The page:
Imagine if the aviation ecosystem was as open as the sky itself - what could we achieve?
It’s a compelling prospect - airplanes generate a staggering amount of data every day, but historically it’s all been kept separate. But to combine all this information in one place would lead to new and groundbreaking insights that could significantly improve the flying experience.
Now, thanks to Airbus, we don’t actually have to imagine what it’s like to have a system where open, transparent data can be shared to the benefit of everyone who flies.
Skywise: The beating heart of aviation Big Data
Skywise represents a revolution in aviation - how we create it, how we deliver it, and how we experience it. Simply put, Skywise collects and analyses aviation data - but because it happens at such a massively unprecedented scale, the insights are nothing short of revolutionary.
Skywise is a digital, hyper-connected and secure platform that enables users to optimise and predict everything from engineering and maintenance to flight operations. Thanks to cutting edge data analytics and artificial intelligence tools, Skywise lets users access deep insights previously lost in the noise. The results include fewer operational interruptions, lower fuel burn, generally improved efficiently and reduced workload.
Because never before has the masses of data been shared on this scale. An airborne A350 produces around 800 gigabytes of data on an average flight - about the same amount produced by all the cars over the course of an entire Formula 1 weekend - and this number continues to rise as engineering gets smarter. Keeping aviation data locked down has always been the standard, but it is limiting. Airbus has discovered there’s another way, and consequently, the industry has leapt forward. Launched only last year in collaboration with big data-pioneer Palantir Technologies, the aim is for Skywise to become the platform of reference for all major aviation players.
Big Data in the sky
The benefits of Skywise are already tangible, as major airlines across the world have experienced the benefits. The total number of aircraft to be connected to Skywise has now surpassed 2,000, and it keeps growing as more airlines come onboard. A Skywise Core connection means operating data from the planes are shared, and the airlines can then store, manage and analyse the information alongside their own proprietary data and relevant global benchmarks. Premium access to Skywise enables even deeper insights and bespoke recommendations, along with the ability to predict with higher levels of accuracy when maintenance will be required in the near future.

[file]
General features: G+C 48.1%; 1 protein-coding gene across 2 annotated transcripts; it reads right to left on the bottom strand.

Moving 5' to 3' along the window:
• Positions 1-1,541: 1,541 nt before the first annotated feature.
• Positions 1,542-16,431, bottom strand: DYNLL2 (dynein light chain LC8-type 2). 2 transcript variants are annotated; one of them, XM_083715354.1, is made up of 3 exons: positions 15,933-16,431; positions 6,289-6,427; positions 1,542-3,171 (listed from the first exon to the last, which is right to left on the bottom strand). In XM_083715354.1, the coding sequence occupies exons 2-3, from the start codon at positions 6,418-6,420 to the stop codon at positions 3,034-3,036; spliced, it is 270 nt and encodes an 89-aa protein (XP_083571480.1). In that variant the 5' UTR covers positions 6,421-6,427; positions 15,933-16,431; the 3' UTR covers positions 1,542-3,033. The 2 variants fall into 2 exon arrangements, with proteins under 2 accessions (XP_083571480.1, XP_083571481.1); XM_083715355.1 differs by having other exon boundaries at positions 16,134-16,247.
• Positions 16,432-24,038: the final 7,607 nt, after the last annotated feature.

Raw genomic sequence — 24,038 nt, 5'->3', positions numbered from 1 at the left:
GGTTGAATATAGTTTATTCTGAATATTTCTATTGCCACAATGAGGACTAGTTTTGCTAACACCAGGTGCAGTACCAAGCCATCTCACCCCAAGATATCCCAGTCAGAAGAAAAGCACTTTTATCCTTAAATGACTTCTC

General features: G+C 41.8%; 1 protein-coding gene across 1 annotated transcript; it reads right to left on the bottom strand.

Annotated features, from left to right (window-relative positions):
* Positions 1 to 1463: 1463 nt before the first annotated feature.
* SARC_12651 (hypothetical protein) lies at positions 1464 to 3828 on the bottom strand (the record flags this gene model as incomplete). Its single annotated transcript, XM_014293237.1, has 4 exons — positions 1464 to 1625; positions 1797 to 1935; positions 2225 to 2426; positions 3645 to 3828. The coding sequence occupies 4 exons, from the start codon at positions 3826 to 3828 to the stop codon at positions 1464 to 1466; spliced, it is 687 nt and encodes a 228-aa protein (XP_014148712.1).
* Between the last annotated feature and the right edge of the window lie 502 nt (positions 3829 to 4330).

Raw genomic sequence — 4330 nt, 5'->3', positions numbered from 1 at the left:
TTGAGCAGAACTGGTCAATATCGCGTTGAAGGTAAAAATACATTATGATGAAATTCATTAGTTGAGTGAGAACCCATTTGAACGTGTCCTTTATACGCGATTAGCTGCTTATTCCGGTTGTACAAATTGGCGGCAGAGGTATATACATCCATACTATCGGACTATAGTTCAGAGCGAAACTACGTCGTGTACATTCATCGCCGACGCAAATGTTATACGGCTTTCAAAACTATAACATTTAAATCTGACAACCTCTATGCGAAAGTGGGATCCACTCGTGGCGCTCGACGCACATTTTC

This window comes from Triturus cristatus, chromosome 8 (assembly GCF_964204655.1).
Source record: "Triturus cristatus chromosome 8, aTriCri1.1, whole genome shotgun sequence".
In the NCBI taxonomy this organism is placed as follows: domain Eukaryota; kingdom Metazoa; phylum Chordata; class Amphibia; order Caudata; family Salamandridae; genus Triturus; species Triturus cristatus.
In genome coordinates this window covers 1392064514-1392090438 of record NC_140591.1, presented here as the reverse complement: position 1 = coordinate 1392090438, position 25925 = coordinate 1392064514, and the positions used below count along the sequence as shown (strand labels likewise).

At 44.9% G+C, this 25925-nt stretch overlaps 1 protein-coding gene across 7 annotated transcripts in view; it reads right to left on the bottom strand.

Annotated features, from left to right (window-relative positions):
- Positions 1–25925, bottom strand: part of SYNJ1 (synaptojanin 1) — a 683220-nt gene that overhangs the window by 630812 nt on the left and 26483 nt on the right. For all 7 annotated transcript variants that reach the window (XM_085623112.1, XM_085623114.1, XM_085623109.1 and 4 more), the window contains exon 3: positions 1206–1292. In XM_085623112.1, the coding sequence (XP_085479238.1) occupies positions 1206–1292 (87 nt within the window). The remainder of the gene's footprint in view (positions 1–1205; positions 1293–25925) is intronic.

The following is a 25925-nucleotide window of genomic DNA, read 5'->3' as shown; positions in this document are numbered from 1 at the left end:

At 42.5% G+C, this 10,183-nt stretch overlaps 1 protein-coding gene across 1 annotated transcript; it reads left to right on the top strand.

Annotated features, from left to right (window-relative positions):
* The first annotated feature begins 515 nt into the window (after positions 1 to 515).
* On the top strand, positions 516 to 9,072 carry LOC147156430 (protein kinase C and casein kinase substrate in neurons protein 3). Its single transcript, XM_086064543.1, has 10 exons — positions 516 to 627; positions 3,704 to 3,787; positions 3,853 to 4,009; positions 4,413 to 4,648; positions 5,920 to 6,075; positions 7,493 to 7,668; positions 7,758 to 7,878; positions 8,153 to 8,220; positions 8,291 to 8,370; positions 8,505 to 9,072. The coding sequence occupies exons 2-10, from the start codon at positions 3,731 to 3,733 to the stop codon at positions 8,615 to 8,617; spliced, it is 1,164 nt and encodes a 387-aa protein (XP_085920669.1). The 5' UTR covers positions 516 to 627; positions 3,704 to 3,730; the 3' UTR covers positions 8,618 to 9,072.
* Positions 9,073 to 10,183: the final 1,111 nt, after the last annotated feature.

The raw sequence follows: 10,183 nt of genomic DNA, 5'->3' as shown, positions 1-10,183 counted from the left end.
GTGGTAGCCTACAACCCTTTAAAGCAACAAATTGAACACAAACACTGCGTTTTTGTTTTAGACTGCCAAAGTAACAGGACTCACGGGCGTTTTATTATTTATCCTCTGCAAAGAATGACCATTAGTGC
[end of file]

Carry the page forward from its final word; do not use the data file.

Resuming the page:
Emirates is using Skywise to provide predictive and enhanced diagnostics, enabling the airline to improve maintenance processes and make quicker, more informed decisions. What’s more, the predictive monitoring means quick solutions can be found while the problem is being fixed, resulting in a significant boost to fleet operational reliability. Delta Air Lines is working with Skywise to develop advanced predictive capabilities that has led to fewer component and systems failures. As the work of predictive modelling continues, this could in the future reduce Delta’s operational interruptions by 15 percent.
EasyJet has opted for Skywise for predictive maintenance services across its fleet of nearly 300 aircraft. This means EasyJet engineers will be able to remove components before faults occur, resulting in fewer delays and cancellations. By summer of 2019, EasyJet’s planes will collect 60 times more data than the existing systems. Skywise has also proved valuable for Hong Kong Airlines, which uses big data to avoid fuel overconsumption on descent and approach. The aircraft’s flight plan is automatically adjusted according to the plane’s real-time situation, and once fully operational, this will result in up to 210 kilos of fuel saved for an A380 plane on a single descent.
Big Data - big goals
The potential of an open data platform has only just started to become apparent. Skywise is also powering innovation around the edges of the airplane. The Airbus Advanced Inspection Drone improves aircraft inspection quality, and saves time by following a predetermined inspection path around an aircraft while taking high-resolution photos. This is an example of the kind of ambitious project that’s now possible thanks to the advancement of drones, collaborative robots, the Internet of Things and non-destructive sensors, and of course, aircraft in-service data collected via Skywise.
As aviation industry leaders continue to join forces with Airbus and contribute their valuable data to Skywise, the platform will become more powerful and deliver even more accurate insights. While each service is tailored to the individual airline, the common database means the more data that is fed into Skywise and the results keep getting better for everyone - Airbus’s long-term ambitions for Skywise is to reduce operational disruptions by 30%. As the best aviation engineers in the world now focus their attention on the possibilities, Skywise will be at the core of groundbreaking innovation in the years to come.